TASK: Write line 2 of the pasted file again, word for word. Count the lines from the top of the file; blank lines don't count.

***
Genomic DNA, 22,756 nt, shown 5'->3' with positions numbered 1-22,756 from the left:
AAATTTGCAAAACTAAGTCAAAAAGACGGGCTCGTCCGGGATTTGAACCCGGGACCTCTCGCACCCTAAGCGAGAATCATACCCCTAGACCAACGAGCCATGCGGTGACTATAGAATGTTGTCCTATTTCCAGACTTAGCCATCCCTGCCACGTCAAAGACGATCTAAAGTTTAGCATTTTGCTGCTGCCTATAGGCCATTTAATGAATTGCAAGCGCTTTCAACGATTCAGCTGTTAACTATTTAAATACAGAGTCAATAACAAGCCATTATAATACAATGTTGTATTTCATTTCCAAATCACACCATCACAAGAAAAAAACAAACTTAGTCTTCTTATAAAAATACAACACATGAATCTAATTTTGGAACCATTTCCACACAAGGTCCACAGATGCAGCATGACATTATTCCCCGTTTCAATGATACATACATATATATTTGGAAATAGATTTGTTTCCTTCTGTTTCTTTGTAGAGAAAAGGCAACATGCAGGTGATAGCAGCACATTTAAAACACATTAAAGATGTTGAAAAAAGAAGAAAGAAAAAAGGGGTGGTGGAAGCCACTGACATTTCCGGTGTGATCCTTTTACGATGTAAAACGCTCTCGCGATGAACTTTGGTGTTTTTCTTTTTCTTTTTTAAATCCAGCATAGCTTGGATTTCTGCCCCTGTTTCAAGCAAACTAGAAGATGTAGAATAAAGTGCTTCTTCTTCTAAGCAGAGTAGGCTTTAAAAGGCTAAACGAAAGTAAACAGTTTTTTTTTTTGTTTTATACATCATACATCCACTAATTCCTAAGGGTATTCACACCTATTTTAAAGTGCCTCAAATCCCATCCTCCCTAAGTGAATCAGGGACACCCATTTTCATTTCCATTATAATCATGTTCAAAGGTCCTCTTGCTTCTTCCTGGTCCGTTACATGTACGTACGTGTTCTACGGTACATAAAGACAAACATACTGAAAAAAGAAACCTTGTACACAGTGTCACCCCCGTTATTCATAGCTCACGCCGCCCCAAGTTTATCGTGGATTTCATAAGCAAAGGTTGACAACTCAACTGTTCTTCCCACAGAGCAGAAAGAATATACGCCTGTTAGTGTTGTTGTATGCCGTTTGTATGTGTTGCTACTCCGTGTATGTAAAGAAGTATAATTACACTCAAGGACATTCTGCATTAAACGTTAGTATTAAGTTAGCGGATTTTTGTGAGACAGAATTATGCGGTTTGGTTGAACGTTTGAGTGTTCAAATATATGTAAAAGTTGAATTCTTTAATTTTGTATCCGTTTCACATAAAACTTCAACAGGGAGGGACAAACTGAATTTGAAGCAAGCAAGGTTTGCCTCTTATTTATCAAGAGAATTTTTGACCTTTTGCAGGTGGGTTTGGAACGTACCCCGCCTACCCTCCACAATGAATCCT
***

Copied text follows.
AAATTTGCAAAACTAAGTCAAAAAGACGGGCTCGTCCGGGATTTGAACCCGGGACCTCTCGCACCCTAAGCGAGAATCATACCCCTAGACCAACGAGCCATGCGGTGACTATAGAATGTTGTCCTATTTCCAGACTTAGCCATCCCTGCCACGTCAAAGACGATCTAAAGTTTAGCATTTTGCTGCTGCCTATAGGCCATTTAATGAATTGCAAGCGCTTTCAACGATTCAGCTGTTAACTATTTAAATACAGAGTCAATAACAAGCCATTATAATACAATGTTGTATTTCATTTCCAAATCACACCATCACAAGAAAAAAACAAACTTAGTCTTCTTATAAAAATACAACACATGAATCTAATTTTGGAACCATTTCCACACAAGGTCCACAGATGCAGCATGACATTATTCCCCGTTTCAATGATACATACATATATATTTGGAAATAGATTTGTTTCCTTCTGTTTCTTTGTAGAGAAAAGGCAACATGCAGGTGATAGCAGCACATTTAAAACACATTAAAGATGTTGAAAAAAGAAGAAAGAAAAAAGGGGTGGTGGAAGCCACTGACATTTCCGGTGTGATCCTTTTACGATGTAAAACGCTCTCGCGATGAACTTTGGTGTTTTTCTTTTTCTTTTTTAAATCCAGCATAGCTTGGATTTCTGCCCCTGTTTCAAGCAAACTAGAAGATGTAGAATAAAGTGCTTCTTCTTCTAAGCAGAGTAGGCTTTAAAAGGCTAAACGAAAGTAAACAGTTTTTTTTTTTGTTTTATACATCATACATCCACTAATTCCTAAGGGTATTCACACCTATTTTAAAGTGCCTCAAATCCCATCCTCCCTAAGTGAATCAGGGACACCCATTTTCATTTCCATTATAATCATGTTCAAAGGTCCTCTTGCTTCTTCCTGGTCCGTTACATGTACGTACGTGTTCTACGGTACATAAAGACAAACATACTGAAAAAAGAAACCTTGTACACAGTGTCACCCCCGTTATTCATAGCTCACGCCGCCCCAAGTTTATCGTGGATTTCATAAGCAAAGGTTGACAACTCAACTGTTCTTCCCACAGAGCAGAAAGAATATACGCCTGTTAGTGTTGTTGTATGCCGTTTGTATGTGTTGCTACTCCGTGTATGTAAAGAAGTATAATTACACTCAAGGACATTCTGCATTAAACGTTAGTATTAAGTTAGCGGATTTTTGTGAGACAGAATTATGCGGTTTGGTTGAACGTTTGAGTGTTCAAATATATGTAAAAGTTGAATTCTTTAATTTTGTATCCGTTTCACATAAAACTTCAACAGGGAGGGACAAACTGAATTTGAAGCAAGCAAGGTTTGCCTCTTATTTATCAAGAGAATTTTTGACCTTTTGCAGGTGGGTTTGGAACGTACCCCGCCTACCCTCCACAATGAATCCT